When you live in a place ruled by the shifting whims of nature, you learn to adjust to forces that exist beyond human control. In this sense, Detroit was an unlikely birthplace for the industrial era, with its goal of keeping automobiles rolling off the assembly line in a precisely timed cadence. The interplay and conflict between nature and industry is fundamental to Detroit’s psyche, and it is played out within the current landscape in fields where once buildings stood, the shattered ruins of formerly high production industrial facilities.
This sense of emptiness, of vestigial civilization, of visceral pushback against the ravages of the anthropocentric period, is very well captured in City of Queen Anne’s Lace, a two-person exhibit at Wasserman Projects in Detroit, featuring two Cuban artists, José Yaque and Alejandro Campins, and curated by Rafael DiazCasas. Both artists and the curator spent a long time in Detroit to develop and execute the project as guests of Wasserman Projects, and sponsored by the Rockefeller Brothers Cuban Art Fund.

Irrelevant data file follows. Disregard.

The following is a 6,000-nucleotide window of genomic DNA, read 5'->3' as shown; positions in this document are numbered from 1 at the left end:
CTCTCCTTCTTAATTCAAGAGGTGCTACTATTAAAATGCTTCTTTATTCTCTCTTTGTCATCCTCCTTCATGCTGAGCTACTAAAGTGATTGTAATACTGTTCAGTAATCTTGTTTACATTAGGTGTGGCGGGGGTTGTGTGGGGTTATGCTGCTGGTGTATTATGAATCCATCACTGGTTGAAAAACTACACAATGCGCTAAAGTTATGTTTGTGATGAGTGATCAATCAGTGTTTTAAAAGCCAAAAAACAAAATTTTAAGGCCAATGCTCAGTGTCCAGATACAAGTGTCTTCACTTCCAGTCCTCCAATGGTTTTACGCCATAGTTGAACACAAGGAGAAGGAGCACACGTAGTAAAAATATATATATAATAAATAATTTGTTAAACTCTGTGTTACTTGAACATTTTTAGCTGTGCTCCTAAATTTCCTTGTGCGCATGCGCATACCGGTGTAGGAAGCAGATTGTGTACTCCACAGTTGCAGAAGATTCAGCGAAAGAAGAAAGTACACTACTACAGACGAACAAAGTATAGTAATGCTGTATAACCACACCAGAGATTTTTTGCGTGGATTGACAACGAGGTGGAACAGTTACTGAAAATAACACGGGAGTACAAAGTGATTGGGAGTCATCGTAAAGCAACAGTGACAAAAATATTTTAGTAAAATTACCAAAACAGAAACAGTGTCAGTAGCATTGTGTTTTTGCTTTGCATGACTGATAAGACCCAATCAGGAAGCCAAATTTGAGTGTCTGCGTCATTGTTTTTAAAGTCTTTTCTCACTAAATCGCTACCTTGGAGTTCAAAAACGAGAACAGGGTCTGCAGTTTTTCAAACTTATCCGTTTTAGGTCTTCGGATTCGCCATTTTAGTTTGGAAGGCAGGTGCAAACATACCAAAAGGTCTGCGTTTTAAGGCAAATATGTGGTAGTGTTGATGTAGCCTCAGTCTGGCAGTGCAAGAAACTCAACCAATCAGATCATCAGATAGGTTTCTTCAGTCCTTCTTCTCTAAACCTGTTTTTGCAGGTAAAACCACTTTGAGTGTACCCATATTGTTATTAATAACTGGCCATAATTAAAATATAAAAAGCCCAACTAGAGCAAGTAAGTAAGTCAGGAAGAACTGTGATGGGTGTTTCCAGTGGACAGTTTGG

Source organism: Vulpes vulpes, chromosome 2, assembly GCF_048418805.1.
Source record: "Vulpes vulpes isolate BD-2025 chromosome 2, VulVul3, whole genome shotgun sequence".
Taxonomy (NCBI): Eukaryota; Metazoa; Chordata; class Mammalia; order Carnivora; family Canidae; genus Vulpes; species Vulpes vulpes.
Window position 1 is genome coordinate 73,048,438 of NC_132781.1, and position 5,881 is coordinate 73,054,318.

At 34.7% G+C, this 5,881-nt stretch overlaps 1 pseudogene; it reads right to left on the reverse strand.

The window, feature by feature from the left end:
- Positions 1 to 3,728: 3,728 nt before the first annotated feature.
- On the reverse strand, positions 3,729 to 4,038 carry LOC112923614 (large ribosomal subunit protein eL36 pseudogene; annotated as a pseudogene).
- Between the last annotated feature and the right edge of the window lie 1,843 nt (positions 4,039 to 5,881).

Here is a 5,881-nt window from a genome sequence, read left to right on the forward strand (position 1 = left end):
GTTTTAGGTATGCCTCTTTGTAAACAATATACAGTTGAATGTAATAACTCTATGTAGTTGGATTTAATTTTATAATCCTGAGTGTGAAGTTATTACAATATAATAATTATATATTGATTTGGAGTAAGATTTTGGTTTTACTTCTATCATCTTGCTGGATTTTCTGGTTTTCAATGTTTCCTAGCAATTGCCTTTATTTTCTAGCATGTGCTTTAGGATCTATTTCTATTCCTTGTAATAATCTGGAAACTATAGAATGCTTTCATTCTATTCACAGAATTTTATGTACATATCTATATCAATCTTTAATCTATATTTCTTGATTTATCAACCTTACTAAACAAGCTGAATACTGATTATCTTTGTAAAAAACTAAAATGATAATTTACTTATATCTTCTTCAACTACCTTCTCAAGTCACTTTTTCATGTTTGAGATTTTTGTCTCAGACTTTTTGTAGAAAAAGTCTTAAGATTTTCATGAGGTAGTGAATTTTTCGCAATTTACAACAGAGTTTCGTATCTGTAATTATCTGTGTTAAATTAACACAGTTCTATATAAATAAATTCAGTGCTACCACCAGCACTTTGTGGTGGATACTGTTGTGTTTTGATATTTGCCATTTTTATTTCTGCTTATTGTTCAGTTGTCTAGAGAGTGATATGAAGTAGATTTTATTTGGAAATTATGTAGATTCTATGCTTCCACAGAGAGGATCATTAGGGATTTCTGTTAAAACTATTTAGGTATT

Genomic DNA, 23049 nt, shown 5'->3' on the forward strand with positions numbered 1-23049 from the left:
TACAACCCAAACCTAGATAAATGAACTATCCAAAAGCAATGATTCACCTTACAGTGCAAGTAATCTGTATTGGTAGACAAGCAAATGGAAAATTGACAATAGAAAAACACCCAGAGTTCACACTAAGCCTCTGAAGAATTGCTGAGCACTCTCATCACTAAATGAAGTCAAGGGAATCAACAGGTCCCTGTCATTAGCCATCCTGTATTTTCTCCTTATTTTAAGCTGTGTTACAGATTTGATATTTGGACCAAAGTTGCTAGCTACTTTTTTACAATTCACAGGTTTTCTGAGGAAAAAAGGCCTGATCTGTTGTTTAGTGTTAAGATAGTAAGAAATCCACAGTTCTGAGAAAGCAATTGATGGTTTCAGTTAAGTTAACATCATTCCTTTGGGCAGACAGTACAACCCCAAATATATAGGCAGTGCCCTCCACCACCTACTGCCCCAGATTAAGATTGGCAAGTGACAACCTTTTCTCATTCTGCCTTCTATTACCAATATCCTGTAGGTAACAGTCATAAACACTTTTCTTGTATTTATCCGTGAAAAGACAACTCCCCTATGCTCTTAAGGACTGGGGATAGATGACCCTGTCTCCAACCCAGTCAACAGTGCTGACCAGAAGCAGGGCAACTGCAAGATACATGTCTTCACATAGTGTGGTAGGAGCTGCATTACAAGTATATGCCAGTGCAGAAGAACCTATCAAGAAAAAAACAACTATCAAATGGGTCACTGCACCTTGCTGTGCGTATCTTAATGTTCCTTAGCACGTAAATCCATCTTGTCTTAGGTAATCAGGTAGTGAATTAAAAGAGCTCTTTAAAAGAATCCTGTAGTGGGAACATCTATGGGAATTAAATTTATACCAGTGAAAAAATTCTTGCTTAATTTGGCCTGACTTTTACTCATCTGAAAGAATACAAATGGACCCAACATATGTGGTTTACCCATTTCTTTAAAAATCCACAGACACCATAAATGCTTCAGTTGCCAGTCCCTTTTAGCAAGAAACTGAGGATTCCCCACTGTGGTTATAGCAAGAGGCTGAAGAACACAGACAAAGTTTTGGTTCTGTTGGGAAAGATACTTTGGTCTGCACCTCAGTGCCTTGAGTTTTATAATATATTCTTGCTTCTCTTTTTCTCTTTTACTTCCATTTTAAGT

The founder of Wasserman Projects, Gary Wasserman, had met Campins in Havana, amidst the preparation for the Biennial held in 2015. Wasserman was working on a lecture in which he drew a parallel between Detroit and Havana.